Britain's erratic industry: productivity up and down
In Coventry, a 40 percent surge in worker output and quality has impressed the French giant Peugeot to the point that the Peugeot subsidiary Talbot is making one new-model sedan in Britain again.
In Plymouth, members of the local electricians' union have agreed to a highly unusual no-strike settlement with a Japanese electronic company: an advisory board on which workers have half the seats, and arbitration if the board disagrees on wages or conditions.
But in London, Chris Brasher has become the latest fed-up British Rail commuter to abandon the strike-plagued railroad service. A former Olympic steeplechase champion, he now runs or bicycles between his home and his office. He fired off a despairing (and amusing) letter to the Sunday Observer complaining about crowded carriages and poor service.
This is the kind of two-steps-forward, one-step-back scene facing Britain as it moved into the new year still trying to solve the central issue of relations between management and labor.
Britain started 1982 with a go-slow by 500 train drivers on British Rail, and the threat of a full-scale strike by coal miners unless the government agreed to a wage settlement well above official guidelines.
Also ahead: a possible strike by workers in the steel industry over local productivity deals.
All three - rail, coal, and steel - are nationalized industries, inefficient by world standards, greatly overstaffed, and incurring huge losses every year.
About 11,000 of the private Ford Motor Company's 54,000 British workers defied union leaders and went on strike Jan. 5 despite a last-minute company offer on hours and pensions.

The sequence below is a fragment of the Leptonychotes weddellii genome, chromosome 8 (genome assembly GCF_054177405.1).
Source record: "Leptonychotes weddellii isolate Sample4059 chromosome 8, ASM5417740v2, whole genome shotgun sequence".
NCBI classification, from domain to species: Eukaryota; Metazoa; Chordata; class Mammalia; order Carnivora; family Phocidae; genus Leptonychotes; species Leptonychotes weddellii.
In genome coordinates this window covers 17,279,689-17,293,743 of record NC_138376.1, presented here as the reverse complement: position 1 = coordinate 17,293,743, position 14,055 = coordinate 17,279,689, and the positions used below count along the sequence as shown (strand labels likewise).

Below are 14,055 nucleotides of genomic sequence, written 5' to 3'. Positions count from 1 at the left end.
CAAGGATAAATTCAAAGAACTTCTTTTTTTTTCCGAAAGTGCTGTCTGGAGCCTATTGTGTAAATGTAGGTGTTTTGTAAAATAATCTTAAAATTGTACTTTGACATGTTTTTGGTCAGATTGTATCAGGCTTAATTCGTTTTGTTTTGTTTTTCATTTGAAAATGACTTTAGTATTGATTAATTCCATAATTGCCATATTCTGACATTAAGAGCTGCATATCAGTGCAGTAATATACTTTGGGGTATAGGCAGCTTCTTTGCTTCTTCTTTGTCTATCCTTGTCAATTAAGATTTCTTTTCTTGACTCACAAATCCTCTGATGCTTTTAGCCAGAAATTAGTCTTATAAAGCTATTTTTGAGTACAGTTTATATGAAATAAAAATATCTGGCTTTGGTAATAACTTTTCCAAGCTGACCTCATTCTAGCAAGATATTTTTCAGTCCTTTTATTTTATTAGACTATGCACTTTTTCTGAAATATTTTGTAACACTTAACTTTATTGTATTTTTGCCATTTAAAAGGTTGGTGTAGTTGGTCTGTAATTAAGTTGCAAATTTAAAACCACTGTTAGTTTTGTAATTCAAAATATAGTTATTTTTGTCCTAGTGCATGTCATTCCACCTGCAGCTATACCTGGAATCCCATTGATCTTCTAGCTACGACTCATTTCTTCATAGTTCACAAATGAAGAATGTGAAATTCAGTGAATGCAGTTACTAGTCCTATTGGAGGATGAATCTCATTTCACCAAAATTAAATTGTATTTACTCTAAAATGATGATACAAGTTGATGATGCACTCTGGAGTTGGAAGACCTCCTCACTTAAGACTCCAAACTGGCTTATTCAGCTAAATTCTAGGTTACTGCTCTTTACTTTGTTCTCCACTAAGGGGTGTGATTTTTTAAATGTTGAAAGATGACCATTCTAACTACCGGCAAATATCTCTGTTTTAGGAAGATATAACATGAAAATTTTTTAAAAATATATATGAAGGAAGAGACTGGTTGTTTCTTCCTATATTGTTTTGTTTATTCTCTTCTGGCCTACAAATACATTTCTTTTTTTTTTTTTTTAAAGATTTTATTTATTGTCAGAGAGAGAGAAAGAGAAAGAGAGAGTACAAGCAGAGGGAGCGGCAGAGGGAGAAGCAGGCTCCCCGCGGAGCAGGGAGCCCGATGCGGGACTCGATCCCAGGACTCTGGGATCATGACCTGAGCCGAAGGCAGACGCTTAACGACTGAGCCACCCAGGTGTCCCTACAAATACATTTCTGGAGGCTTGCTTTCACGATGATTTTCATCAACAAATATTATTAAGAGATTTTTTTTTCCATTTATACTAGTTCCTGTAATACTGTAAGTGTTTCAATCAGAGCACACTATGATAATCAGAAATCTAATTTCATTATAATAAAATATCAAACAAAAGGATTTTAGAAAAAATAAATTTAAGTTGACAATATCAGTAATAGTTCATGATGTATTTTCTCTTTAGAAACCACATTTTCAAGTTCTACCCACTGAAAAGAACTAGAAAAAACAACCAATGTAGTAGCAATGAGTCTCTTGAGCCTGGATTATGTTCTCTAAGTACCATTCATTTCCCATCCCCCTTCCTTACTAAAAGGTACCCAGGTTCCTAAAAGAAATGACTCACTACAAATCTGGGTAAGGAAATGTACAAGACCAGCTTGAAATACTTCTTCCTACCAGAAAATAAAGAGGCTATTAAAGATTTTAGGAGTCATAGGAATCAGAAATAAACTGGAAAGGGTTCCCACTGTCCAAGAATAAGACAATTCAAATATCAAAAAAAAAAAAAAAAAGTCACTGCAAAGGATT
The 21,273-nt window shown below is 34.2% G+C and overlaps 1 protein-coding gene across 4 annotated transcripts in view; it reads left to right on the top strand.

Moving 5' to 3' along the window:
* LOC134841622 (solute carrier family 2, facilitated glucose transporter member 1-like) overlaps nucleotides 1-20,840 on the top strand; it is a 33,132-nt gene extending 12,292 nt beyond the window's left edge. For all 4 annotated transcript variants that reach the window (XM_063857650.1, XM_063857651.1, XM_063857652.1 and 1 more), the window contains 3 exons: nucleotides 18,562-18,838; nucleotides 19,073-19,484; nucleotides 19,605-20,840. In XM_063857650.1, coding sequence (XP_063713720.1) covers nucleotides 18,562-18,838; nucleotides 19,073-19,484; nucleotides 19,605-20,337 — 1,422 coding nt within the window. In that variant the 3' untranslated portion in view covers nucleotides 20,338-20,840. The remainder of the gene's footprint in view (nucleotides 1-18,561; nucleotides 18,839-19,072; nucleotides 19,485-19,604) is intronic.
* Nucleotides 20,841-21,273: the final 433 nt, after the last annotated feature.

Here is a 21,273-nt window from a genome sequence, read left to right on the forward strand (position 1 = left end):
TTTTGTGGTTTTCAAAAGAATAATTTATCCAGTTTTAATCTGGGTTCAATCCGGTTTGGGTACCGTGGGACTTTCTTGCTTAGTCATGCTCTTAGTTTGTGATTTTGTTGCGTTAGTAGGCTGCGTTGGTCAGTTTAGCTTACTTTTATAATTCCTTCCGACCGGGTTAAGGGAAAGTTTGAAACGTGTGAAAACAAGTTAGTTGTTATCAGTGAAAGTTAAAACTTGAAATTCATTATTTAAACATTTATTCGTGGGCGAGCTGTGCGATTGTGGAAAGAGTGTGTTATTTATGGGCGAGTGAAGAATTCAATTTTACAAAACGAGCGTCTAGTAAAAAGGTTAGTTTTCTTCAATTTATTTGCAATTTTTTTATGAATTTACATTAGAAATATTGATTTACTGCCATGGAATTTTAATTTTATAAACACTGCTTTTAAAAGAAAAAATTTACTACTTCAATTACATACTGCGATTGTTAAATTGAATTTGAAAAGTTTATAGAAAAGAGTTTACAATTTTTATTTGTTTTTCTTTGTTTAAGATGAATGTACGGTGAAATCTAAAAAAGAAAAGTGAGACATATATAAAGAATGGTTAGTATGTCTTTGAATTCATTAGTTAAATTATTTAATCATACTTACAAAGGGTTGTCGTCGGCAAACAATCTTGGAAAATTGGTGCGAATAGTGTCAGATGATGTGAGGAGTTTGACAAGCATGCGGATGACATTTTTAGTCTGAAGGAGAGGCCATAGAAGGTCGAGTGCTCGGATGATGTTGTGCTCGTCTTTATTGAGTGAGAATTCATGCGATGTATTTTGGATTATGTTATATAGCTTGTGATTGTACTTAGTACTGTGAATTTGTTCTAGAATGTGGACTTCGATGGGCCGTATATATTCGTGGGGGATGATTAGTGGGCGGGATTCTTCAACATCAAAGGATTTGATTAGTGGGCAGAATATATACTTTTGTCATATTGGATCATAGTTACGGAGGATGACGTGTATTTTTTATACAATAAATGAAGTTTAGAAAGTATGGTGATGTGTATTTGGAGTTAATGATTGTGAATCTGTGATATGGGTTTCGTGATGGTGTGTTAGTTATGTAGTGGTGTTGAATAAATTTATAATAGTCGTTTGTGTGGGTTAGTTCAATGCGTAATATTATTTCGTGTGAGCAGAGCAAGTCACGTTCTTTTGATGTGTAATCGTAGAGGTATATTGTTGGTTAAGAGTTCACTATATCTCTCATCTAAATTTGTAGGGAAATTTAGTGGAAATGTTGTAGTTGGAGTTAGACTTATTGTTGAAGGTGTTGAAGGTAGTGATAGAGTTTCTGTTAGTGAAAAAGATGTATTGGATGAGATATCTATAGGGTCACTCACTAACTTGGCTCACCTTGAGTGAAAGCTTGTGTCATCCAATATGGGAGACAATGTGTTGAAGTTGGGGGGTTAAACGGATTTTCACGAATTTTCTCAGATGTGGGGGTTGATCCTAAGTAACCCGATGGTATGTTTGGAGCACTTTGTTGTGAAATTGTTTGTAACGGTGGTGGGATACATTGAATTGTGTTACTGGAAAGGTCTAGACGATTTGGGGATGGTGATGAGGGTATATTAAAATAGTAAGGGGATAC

The latest flurry of labor trouble is new evidence of the dilemma the sagging performance of nationalized industries poses for conservative Prime Minister Margaret Thatcher.
She would dearly like to put them into private hands, or (more realistically) to cut their government funds to enforce economies and efficiencies.
But every time she tries to do that, cries go up that hundreds of thousands of workers would be laid off. At a time when British unemployment is about to move over the 3 million mark, and half a million of those who have left school are kept off the register by government training programs of controversial quality, such new job losses seem to her politically impossible.
The latest strike headlines indicate another deep-seated British issue: the class and social differences that separate management and workers into separate lunchrooms and washrooms, and separate and hostile outlooks.
''I never see my bosses,'' one truck driver told me as he returned from assignment to British Oxygen in Wales. ''The big bosses get reports from the next layer down. That layer gets theirs from the work's management, who get information from shop stewards, who might get it from me. I have pretty good conditions - boat, two cars - but there's no incentive. No one seems to care, to take a personal interest.''
The same story can be heard everywhere. Poor management is often blamed here, along with worker laziness, overstaffing, and union militancy, for contributing to Britain's long industrial decline in recent decades.
On a brighter note, the number of days lost to strikes last year was lower than for many recent years (a result of high unemployment and recession). Wage settlements have been averaging less than 10 percent.
In Ryton, Coventry, the local Talbot plant is back to a five-day workweek after 16 months on short time. The parent company, Peugeot, closed a big plant at Linwood, Renfrewshire, last spring, ending production of the Talbot Sunbeam car.
Now workers have improved efficiency so much - in part because of the recession and the concern over losing any job these days - that Peugeot agreed to allow Ryton to build the new Horizon car there. The first model has just rolled off the assembly line, 60 percent British in content.
Advance orders for (STR)12 million worth came from companies eager to buy British.
Peugeot could have built the new car at home in Poissy, France, where it has spare capacity.
The experiment in Plymouth is also due to a foreign company - Japan's Toshiba group. It aims to reduce class consciousness by throwing managers and workers together - not just on the new advisory council, but in the lunchroom as well.
Workers are agog at the Japanese managing director. He breaks British tradition by parking his car alongside shop-floor workers in the company lot, wearing the same blue work jacket as ordinary workers, and lining up for lunch with employees.
The Confederation of British Industry, an employers group, welcomes what it sees as a trend toward ending executive restaurants and washrooms.